To assemble the lasagne:

  • 1 quantity of white sauce (I don’t have my own recipe, after making it by sight for 17 odd years. Can’t beat Delia for the basics though)
  • packet of lasagne sheets
  • 150g parmesan cheese, grated
  • 100g strong cheddar, grated
  • quantity of mushroom filling

Preheat oven to gas 5. For me, lasagne is all about the pasta, so I always make lots of thinner layers rather than a couple of big ones. Divide the mushrooms roughly into 4 equal quantities. Put a little white sauce into the bottom of a lasagne pan and place on your first layer of pasta. On top of this, put on your first bit of mushroom filling,  about a  fifth of the cheese and an approxmate fifth of white sauce. Add another layer of pasta and repeat the process until you’ve used your mushrooms. Put on a final layer of lasagne, top with the remaining white sauce and finish off with grated cheese.   Put the lasagne in the oven and cook it for 30-40 minutes. Goes nicely with green veg. Scoff.

Basic Pesto & Cod with a Pesto Crust

003I understand why people buy their pesto in a jar. I do. I understand that there may be a misapprehension about it taking time or effort, or that the ingredients may be many, varied and costly. I understand some people are just not going to be bothered to make anything like that from scratch. Totally get all that. However, I do make my pesto from scratch for two reasons – I usually already have the ingredients (I have a basil plant on my windowsill, and I just can’t imagine life without garlic, olive oil & parmesan cheese) but the main reason, the real reason is that the result is just a world away from anything you can buy in a jar for almost no effort. And for a quick pasta sauce or a topping for meat and fish, I’m more than happy to spend the 5 2 minutes it takes to whizz it up. I always make mine in a food processor , but you can do it in a pestle and mortar. (WARNING: May take longer than 2 minutes doing it this way!). This will keep in a jar in the fridge for a couple of days, but I would really recommend eating straight away – and for this reason the recipe I’ve given really only serves 2. This version from the Zilli Cookbook.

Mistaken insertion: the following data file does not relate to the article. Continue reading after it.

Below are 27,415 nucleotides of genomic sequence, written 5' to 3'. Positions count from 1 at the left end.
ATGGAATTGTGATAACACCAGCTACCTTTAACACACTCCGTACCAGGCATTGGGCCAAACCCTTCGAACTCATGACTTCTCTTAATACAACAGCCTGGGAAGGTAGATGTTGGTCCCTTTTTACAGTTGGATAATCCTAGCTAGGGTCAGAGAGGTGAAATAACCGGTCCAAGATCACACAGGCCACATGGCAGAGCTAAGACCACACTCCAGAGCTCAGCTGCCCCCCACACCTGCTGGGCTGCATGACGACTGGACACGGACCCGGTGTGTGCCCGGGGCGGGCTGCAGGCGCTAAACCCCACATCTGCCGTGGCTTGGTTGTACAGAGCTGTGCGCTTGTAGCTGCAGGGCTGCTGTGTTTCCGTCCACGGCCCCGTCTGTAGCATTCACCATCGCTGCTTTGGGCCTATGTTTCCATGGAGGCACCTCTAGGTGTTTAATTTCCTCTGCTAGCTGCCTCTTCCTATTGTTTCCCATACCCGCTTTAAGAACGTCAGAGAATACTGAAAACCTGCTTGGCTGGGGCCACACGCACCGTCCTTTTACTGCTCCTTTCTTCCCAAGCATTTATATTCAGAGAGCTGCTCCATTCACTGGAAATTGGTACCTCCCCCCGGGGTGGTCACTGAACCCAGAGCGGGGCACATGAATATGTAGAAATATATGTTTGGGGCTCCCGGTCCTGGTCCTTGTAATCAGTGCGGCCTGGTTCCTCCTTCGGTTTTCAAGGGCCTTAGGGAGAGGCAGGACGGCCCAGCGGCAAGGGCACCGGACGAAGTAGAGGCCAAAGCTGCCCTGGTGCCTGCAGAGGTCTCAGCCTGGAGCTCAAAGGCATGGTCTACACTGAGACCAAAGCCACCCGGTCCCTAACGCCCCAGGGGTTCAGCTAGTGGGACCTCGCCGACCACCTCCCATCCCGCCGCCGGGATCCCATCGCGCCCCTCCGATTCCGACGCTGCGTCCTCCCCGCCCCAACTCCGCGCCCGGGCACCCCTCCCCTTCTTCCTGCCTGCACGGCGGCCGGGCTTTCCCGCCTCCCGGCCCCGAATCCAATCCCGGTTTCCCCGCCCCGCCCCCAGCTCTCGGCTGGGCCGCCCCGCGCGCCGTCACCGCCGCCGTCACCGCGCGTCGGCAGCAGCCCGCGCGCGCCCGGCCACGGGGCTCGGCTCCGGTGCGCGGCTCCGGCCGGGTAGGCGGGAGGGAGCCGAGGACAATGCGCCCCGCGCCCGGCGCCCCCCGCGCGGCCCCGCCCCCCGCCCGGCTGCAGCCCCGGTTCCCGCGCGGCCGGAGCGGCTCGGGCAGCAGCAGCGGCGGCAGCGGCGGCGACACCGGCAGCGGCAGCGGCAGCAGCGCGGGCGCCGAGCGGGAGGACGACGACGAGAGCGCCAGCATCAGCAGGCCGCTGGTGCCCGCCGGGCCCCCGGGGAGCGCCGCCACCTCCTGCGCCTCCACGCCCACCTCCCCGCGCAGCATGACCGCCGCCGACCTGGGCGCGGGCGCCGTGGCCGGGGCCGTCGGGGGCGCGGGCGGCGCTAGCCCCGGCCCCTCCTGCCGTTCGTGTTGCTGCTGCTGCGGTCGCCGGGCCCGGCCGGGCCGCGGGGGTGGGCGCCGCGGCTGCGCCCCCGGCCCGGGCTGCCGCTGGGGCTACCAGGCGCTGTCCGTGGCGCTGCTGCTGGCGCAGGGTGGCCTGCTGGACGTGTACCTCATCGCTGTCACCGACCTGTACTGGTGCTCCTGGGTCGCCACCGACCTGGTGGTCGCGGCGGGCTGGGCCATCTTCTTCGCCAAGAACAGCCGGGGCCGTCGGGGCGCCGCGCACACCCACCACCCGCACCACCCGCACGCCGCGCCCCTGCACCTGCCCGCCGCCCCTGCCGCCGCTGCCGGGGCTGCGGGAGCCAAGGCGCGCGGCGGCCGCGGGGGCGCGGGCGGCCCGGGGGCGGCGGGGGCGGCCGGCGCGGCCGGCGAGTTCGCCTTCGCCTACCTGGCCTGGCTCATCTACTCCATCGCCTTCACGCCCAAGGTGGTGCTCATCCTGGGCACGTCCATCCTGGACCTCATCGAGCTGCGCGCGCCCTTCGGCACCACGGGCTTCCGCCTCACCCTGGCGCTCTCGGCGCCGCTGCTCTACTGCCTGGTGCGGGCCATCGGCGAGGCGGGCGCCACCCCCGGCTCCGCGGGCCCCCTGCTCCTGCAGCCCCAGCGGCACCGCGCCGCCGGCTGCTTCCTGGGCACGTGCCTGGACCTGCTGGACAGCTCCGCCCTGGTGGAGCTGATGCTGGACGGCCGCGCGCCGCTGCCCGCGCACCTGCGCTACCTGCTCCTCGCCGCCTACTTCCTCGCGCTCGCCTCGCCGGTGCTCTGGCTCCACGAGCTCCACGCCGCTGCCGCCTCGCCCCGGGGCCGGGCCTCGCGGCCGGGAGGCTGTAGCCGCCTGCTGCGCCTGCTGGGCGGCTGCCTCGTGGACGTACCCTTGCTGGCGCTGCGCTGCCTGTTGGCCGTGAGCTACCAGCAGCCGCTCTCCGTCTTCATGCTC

• 20-24 fresh basil leaves
  • 2 small cloves of garlic, crushed
  • 25g Parmesan cheese/
  • 15g pine nuts
  • 45ml extra virgin olive oil
  • salt & pepper


Put the basil leaves, garlic, pine nuts & parmesan in your food processor, and whizz for 20-30 seconds. If you can keep the food processor on while adding the olive oil, do so in a steady stream until its all combined, all well and good. If like me, you can’t, put the olive oil in and whizz again for about 20 seconds. Thats really it.

So when you’ve done that, you might like to try this fish dish. If you don’t really want to make your own pesto, that’s alright( whisper it..), A Jar is Still OK for this. Alternatively, if you live anywhere near a good deli, they might sell it fresh over the counter. This dish goes best with a nice fresh salad, in my opinion.

pesto cod post oven

Serves 2 greedy people:

  • helping of pesto for 2 (see above)
  • 2 cod fillets, roughly 150-200g each
  • 20g butter
  • 30g breadcrumbs
  • grated zest and juice of 1 lemon
  • salt & pepper.

Preheat the oven to gasmark 6. Melt the butter in a large frying pan, remove from the heat and add breadcrumbs, juice & zest. Don’t overmix, just combine the ingredients. It will look a bit mushy anyway, however that’s alright.  When cool, add the pesto and mix well. Divide and pat the mixture quite firmly onto the fish. Put it in the oven for 10 minutes. Scoff.